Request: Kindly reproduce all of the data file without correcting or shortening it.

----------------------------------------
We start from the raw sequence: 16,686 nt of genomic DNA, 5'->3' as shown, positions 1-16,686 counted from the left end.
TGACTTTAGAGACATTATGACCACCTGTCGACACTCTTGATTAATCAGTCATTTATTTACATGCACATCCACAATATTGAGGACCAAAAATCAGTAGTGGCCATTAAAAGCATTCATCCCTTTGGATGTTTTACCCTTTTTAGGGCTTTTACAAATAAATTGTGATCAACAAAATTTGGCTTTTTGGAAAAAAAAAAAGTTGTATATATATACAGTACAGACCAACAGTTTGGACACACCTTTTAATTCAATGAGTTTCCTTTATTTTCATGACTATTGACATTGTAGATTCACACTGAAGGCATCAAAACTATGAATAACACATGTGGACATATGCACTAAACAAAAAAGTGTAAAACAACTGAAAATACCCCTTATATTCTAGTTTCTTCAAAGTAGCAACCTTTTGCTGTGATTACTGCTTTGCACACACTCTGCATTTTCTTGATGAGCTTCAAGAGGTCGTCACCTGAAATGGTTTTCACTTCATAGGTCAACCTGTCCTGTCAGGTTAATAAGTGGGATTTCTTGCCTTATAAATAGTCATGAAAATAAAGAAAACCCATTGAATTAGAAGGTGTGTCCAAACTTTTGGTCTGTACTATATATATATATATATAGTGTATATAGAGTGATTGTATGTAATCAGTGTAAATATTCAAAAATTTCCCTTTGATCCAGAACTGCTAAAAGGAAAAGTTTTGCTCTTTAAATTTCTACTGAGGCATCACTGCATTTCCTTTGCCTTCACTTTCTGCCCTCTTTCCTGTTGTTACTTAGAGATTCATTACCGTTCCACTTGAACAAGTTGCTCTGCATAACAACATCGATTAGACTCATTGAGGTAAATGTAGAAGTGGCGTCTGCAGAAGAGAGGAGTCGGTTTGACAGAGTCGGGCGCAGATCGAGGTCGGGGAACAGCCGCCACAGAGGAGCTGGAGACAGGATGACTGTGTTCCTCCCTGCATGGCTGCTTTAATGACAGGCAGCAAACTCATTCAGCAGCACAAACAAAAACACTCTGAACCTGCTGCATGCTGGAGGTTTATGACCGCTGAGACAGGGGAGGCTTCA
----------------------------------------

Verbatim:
We start from the raw sequence: 16,686 nt of genomic DNA, 5'->3' as shown, positions 1-16,686 counted from the left end.
TGACTTTAGAGACATTATGACCACCTGTCGACACTCTTGATTAATCAGTCATTTATTTACATGCACATCCACAATATTGAGGACCAAAAATCAGTAGTGGCCATTAAAAGCATTCATCCCTTTGGATGTTTTACCCTTTTTAGGGCTTTTACAAATAAATTGTGATCAACAAAATTTGGCTTTTTGGAAAAAAAAAAAGTTGTATATATATACAGTACAGACCAACAGTTTGGACACACCTTTTAATTCAATGAGTTTCCTTTATTTTCATGACTATTGACATTGTAGATTCACACTGAAGGCATCAAAACTATGAATAACACATGTGGACATATGCACTAAACAAAAAAGTGTAAAACAACTGAAAATACCCCTTATATTCTAGTTTCTTCAAAGTAGCAACCTTTTGCTGTGATTACTGCTTTGCACACACTCTGCATTTTCTTGATGAGCTTCAAGAGGTCGTCACCTGAAATGGTTTTCACTTCATAGGTCAACCTGTCCTGTCAGGTTAATAAGTGGGATTTCTTGCCTTATAAATAGTCATGAAAATAAAGAAAACCCATTGAATTAGAAGGTGTGTCCAAACTTTTGGTCTGTACTATATATATATATATATAGTGTATATAGAGTGATTGTATGTAATCAGTGTAAATATTCAAAAATTTCCCTTTGATCCAGAACTGCTAAAAGGAAAAGTTTTGCTCTTTAAATTTCTACTGAGGCATCACTGCATTTCCTTTGCCTTCACTTTCTGCCCTCTTTCCTGTTGTTACTTAGAGATTCATTACCGTTCCACTTGAACAAGTTGCTCTGCATAACAACATCGATTAGACTCATTGAGGTAAATGTAGAAGTGGCGTCTGCAGAAGAGAGGAGTCGGTTTGACAGAGTCGGGCGCAGATCGAGGTCGGGGAACAGCCGCCACAGAGGAGCTGGAGACAGGATGACTGTGTTCCTCCCTGCATGGCTGCTTTAATGACAGGCAGCAAACTCATTCAGCAGCACAAACAAAAACACTCTGAACCTGCTGCATGCTGGAGGTTTATGACCGCTGAGACAGGGGAGGCTTCA